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The drunk and brotherly Berlin Christmas

About: Berlin, December 2005

Written: in Gaithersburg, MD

The beginning of the Christmas evening was picture-book perfect, could have printed it on a postcard. We had gathered in an old apartment in East Berlin, a place belonging to one of my brother’s friends. These old buildings are wonderful – spacious rooms, tall ceilings, delightfully creaky floors. Everyone was prim and polite, nice shirts for the parents.

The company had the following composition. Our mother was there, and the host’s mother. They were the adults. Everyone else was my brother’s age, thereabouts, or younger. Also, most of them were artists and musicians of various stripes, most certainly more comfortable sucking cigarettes and beer at a bar. However, Christmas is a family holiday, so here we were – tables covered with an army of plates and polite conversations about jobs and vacation plans.

The dinner table, however, was just the façade. The kitchen housed a growing array of empty vodka bottles, even though only wine was served at the dinner. The younger people were serving dinner, and almost every trip to the kitchen was accompanied by a round of shots. As the evening wore on, the matrons grew content and sleepy. The youngsters grew their grins.

Eventually the dinner wrapped up, and we were dismissed like so many schoolchildren. The adults went to bed, and we practically ran out into the frosty air. The plan was simple – hit an immigrant bar with a live band and continue drinking on the way. Intoxication was our propellant.

Berlin is dotted with tiny stores that seem to be open at all odd hours. They are stocked with the goods you need at the odd hours – cheap liquor, cigarettes, and junk food. The store owner spoke neither Russian nor English, and I only speak a few broken words of German, yet we somehow got conversational. Seasonal greetings. My brother lives in Berlin and I love him. A bottle of vodka and a pack of smokes. It’s a cross-cultural kind of sentiment that anyone can relate to.

When booze enters the brain, it gets behind the emotional steering wheel and steps on the gas. Whichever way you were pointing before, that’s where you’re going. Alcohol does not decide on euphoria or loathing. It amplifies whatever you’ve got in you. Alcohol is not a steady driver, and if your mood swings, it swings all the way. Drinking a bottle of vodka is like climbing into a cannon and lighting a fuse. You really have no idea where you’ll end up. You could find yourself surveying a glorious and proud morning, or sniveling in tears on the floor of a stranger’s kitchen. The best protection is surrounding yourself with a group of happy people. Of course, artists are exactly the kind of people who are happy with a little swerving in their heads. Here, we hit paydirt.

There is no ban on open containers in Berlin. I chugged from my bottle an then waived it at a police cruiser. The officer did not care. He looked bored, and probably wrote me off as another dumb tourist.

The bar was housed underneath a raised highway. It was crammed with people speaking a slew of languages with a heavy Russian accent. The place seemed more like a subverted house or office than a club. One room was the bar. Another room kept a band playing covers of song from Russian movies – upbeat rock-n-roll and pop. A couple more rooms filled with couches, abandoned coats, and people whose minds have wandered off and gotten lost in the soft shadows.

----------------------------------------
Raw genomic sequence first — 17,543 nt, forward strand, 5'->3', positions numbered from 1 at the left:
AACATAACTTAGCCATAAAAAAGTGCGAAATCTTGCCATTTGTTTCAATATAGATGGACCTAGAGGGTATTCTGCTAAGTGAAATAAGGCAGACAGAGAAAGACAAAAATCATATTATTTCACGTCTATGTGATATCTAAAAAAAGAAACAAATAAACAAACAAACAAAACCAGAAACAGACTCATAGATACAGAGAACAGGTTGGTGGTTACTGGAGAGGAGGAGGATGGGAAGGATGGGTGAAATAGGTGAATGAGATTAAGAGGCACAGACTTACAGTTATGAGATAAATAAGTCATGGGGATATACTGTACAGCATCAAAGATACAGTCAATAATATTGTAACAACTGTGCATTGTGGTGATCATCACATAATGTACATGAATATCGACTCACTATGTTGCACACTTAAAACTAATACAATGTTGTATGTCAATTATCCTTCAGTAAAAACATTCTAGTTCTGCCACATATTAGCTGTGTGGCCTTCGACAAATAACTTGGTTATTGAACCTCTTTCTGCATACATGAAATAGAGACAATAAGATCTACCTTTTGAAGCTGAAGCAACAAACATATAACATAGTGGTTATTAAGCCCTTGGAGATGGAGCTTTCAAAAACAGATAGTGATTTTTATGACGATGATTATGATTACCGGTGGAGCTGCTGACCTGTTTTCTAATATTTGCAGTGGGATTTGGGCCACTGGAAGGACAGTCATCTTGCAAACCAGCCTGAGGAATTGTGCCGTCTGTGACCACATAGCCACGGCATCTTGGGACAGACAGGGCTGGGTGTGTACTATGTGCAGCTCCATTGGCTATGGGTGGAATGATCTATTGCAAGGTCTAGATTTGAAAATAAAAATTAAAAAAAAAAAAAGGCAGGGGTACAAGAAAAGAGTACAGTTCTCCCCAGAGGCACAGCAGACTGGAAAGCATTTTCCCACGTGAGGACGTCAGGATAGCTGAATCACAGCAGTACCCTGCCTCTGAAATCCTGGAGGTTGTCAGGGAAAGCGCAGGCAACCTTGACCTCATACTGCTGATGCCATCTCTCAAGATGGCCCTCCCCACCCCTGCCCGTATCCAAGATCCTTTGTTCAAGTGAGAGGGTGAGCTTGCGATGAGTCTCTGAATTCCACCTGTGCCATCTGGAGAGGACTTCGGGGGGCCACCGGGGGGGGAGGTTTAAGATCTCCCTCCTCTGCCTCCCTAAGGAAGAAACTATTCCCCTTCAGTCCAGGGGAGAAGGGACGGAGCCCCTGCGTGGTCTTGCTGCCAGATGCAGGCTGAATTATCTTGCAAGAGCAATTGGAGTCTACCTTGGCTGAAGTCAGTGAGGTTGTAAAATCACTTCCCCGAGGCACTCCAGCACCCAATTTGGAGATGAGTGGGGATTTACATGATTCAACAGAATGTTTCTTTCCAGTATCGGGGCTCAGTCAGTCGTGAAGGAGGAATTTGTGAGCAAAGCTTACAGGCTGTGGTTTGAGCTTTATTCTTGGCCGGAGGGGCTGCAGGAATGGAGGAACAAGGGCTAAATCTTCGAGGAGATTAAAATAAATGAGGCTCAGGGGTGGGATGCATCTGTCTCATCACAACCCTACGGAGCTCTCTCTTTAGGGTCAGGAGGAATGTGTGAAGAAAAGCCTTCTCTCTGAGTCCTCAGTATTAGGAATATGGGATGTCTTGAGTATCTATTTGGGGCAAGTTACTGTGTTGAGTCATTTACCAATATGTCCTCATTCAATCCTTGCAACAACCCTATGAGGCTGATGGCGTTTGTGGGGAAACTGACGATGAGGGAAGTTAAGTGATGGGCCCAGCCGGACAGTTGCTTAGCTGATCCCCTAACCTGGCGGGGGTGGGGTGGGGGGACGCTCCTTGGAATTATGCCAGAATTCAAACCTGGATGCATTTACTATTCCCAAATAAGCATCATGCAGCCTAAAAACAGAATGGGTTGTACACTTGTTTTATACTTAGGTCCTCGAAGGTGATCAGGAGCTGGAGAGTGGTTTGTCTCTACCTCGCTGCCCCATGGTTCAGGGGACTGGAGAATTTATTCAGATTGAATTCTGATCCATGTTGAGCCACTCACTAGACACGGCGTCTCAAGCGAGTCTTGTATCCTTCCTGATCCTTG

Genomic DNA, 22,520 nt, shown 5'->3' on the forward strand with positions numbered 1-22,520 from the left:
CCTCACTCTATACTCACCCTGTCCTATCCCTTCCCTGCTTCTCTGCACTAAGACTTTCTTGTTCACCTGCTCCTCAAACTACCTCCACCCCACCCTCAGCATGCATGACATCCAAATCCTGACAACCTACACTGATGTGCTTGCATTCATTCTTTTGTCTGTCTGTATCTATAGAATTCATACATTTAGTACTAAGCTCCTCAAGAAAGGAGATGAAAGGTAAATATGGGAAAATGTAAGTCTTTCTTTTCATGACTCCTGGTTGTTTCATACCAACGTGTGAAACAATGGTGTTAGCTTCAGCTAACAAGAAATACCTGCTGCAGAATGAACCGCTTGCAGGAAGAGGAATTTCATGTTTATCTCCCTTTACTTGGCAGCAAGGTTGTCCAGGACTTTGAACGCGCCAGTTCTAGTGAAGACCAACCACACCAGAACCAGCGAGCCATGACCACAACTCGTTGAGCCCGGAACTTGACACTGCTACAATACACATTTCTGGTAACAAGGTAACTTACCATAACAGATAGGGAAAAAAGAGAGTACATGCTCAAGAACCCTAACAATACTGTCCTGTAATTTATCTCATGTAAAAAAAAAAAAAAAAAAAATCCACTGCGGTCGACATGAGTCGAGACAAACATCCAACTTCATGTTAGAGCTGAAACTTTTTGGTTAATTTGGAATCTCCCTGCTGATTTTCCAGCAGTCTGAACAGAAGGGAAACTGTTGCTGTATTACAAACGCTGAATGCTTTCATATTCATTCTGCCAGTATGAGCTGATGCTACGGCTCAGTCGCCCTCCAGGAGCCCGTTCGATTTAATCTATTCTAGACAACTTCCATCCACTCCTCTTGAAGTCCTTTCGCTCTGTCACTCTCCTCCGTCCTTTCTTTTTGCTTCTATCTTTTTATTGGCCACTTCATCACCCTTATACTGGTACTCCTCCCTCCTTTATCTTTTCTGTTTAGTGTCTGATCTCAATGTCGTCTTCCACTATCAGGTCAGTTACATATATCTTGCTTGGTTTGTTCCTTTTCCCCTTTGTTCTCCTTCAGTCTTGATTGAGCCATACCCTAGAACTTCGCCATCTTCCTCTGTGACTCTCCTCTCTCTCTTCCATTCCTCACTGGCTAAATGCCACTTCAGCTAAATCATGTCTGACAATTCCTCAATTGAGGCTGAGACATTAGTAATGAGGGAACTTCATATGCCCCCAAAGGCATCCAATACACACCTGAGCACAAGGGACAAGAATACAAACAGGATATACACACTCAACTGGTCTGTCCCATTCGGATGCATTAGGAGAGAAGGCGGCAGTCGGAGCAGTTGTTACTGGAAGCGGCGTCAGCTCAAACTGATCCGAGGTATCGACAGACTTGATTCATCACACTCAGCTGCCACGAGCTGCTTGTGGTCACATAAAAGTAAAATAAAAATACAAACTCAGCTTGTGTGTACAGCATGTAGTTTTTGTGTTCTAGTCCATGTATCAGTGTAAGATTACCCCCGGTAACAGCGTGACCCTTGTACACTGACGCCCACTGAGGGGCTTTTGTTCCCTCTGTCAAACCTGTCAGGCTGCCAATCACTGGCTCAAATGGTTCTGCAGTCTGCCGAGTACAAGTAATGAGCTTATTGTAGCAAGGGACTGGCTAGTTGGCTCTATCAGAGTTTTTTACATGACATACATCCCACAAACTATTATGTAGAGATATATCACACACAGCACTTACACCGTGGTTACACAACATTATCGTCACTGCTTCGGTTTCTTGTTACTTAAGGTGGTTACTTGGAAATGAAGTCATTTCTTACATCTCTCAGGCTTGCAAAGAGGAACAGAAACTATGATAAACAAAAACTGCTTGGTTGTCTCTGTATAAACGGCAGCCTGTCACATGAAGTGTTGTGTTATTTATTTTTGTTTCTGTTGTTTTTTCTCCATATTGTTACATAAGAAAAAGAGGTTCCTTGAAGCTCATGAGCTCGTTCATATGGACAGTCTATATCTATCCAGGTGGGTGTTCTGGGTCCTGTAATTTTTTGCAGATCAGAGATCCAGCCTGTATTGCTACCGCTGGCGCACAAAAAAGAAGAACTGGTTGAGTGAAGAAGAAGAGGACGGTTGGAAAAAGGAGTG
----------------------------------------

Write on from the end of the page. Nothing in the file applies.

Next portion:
As soon as we had walked in, my brother disappeared. One of his friends took me under his wing, taking responsibility for the little brother. He pulled me toward the bar for a drink. You stick to whatever is working, so it was vodka shots. There was a two-for-one special, and that was alright with us. The shot glasses were doubles. So four shots each to get us started.

Electric alcohol filled our veins. Food, company, music, brisk winter air – all these staved off the most disorienting stages of intoxication. Time, as is its habits in the protracted infinite midnight hours of revelry and drink, curled up on the soft edges of things. Alcohol compresses and intensifies every experience. Lag may accumulate in your mind, perceptions becoming less precise, yet the sense of connected grows. Eventually, however, everything tips over into a vortex.

The vortex bars perception of time and space. Vertigo may occur with disastrous consequences. Yet even in the vortex it is possible to hold. The swirling reality is a fantastic adventure if you can keep your feet. It is like falling down an infinite tunnel. If you can keep clear of the walls, it is an exhilarating trip and the walls rushing by present a fascinating, if senseless picture. Though should you catch a wall, or encounter a particularly mean-spirited gust of wind, the flight turns into a terrifying and painful tumble.

The vortex found me when I took four consecutive shots of whiskey. I set down the shotglass and felt its instant pull. There was no resisting it. The world began to dissolve, and time became disordered. My memory became a chaotic mesh of images and perceptions steeped in a soup of music and smoke. Everything is anchored at a singular point – my forehead touching the cool tiled wall above a urinal. The rest of the club is a spectacular, spinning flourish.

Miraculously, the vortex deposited everyone gently in street. The feeling of that moment can be described thus – coats carelessly flung open. Everyone carried the heat of the club and the booze. As the large group debated what to do about breakfast, smaller groups separated and went off.  A guy from our group left with a girl who was decided not his girlfriend. The vortex must have tripped him up after all. His actual girlfriend was still with us but too drunk to notice.